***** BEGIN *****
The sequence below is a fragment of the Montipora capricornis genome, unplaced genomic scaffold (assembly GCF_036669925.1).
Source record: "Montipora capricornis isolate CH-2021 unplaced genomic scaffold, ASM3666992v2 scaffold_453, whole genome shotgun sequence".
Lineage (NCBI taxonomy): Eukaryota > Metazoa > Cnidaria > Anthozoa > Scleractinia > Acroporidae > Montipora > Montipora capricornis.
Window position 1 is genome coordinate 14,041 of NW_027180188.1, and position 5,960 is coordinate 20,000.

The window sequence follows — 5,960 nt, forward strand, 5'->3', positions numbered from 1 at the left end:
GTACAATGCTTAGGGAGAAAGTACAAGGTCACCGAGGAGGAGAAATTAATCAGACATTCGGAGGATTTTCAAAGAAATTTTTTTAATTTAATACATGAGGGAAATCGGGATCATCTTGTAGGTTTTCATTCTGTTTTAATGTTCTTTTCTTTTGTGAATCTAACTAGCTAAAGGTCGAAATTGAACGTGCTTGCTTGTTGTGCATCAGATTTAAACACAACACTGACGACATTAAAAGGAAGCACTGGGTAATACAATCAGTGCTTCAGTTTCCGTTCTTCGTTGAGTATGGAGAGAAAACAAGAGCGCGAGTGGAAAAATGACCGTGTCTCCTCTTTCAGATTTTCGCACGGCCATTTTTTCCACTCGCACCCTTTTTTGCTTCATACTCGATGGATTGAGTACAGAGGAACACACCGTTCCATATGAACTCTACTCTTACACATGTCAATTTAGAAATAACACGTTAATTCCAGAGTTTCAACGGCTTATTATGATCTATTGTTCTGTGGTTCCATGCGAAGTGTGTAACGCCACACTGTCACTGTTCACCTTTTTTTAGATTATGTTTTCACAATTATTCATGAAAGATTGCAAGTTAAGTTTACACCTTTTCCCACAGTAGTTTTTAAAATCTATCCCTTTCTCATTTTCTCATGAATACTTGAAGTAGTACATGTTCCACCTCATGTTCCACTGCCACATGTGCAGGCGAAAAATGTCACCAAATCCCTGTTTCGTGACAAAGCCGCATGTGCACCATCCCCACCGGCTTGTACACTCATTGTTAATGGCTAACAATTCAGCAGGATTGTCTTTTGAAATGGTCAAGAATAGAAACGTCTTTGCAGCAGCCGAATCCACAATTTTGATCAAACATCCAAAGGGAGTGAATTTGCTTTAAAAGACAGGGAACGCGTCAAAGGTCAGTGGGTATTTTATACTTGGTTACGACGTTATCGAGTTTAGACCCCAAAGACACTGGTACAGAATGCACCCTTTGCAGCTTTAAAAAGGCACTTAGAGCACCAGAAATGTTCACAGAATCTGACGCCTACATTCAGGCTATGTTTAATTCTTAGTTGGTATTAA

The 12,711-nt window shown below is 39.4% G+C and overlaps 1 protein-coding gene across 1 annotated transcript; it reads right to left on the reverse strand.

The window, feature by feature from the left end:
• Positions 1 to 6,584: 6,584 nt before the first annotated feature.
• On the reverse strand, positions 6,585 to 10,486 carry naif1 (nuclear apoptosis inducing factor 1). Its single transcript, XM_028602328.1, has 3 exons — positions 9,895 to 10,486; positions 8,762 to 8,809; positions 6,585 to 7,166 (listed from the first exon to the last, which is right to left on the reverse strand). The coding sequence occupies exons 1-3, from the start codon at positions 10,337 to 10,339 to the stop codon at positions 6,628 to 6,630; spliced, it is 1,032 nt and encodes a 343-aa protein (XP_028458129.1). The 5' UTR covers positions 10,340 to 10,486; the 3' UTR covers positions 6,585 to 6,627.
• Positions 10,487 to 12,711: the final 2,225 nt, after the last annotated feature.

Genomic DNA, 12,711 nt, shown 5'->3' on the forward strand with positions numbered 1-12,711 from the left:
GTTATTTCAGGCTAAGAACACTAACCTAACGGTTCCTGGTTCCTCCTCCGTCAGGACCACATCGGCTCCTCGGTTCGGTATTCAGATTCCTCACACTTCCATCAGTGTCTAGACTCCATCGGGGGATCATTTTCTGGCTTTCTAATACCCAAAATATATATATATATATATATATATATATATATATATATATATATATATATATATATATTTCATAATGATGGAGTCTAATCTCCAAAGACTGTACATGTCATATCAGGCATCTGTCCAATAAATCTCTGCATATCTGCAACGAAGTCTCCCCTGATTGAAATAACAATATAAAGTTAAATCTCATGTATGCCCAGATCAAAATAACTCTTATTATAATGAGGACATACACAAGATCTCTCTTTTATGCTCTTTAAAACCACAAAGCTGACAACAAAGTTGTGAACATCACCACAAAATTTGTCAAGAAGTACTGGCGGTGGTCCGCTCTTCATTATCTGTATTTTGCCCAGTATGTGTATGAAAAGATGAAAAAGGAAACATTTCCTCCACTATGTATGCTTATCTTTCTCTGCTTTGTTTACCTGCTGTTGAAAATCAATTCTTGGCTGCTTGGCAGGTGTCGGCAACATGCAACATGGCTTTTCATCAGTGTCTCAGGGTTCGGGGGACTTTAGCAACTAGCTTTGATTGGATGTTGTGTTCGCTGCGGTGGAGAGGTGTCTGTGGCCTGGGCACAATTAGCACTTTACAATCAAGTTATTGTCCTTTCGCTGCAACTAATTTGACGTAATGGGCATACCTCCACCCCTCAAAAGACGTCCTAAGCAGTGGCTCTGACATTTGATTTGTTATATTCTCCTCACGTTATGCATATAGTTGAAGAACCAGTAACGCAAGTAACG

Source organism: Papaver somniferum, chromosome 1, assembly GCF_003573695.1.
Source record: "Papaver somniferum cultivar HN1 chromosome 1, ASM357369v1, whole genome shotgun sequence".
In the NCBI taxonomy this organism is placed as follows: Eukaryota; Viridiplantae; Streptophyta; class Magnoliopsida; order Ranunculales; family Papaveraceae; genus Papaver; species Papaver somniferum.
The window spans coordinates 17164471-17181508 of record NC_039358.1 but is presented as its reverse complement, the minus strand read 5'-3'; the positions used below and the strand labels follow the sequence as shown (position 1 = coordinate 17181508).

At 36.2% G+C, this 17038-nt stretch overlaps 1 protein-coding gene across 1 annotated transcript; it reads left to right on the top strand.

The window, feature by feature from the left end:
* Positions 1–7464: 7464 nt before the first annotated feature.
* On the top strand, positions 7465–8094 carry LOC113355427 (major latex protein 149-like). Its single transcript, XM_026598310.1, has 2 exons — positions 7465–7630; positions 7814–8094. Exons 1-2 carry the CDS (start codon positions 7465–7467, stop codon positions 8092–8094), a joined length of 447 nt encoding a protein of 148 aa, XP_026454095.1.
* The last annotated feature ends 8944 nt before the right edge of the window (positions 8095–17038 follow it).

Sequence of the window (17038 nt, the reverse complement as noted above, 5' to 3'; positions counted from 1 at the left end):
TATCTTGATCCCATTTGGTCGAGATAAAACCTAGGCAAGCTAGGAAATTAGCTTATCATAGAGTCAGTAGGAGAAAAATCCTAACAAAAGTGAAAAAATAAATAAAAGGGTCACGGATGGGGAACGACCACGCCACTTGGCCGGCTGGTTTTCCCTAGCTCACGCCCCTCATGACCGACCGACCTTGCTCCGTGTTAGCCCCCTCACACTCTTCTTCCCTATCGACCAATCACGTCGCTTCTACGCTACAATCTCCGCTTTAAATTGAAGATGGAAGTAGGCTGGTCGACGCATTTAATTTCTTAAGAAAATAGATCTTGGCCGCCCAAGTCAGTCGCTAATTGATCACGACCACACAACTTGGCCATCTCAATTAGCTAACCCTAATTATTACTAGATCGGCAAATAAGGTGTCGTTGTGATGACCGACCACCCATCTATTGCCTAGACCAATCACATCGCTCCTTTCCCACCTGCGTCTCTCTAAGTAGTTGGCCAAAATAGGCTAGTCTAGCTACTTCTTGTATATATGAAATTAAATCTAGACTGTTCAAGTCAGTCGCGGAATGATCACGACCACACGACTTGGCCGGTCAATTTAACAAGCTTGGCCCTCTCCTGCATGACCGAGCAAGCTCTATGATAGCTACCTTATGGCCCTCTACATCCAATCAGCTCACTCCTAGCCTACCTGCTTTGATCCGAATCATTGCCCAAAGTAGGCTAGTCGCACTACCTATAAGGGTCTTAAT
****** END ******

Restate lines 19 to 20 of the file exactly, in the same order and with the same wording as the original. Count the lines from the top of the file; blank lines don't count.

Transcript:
The window, feature by feature from the left end:
* Positions 1–7464: 7464 nt before the first annotated feature.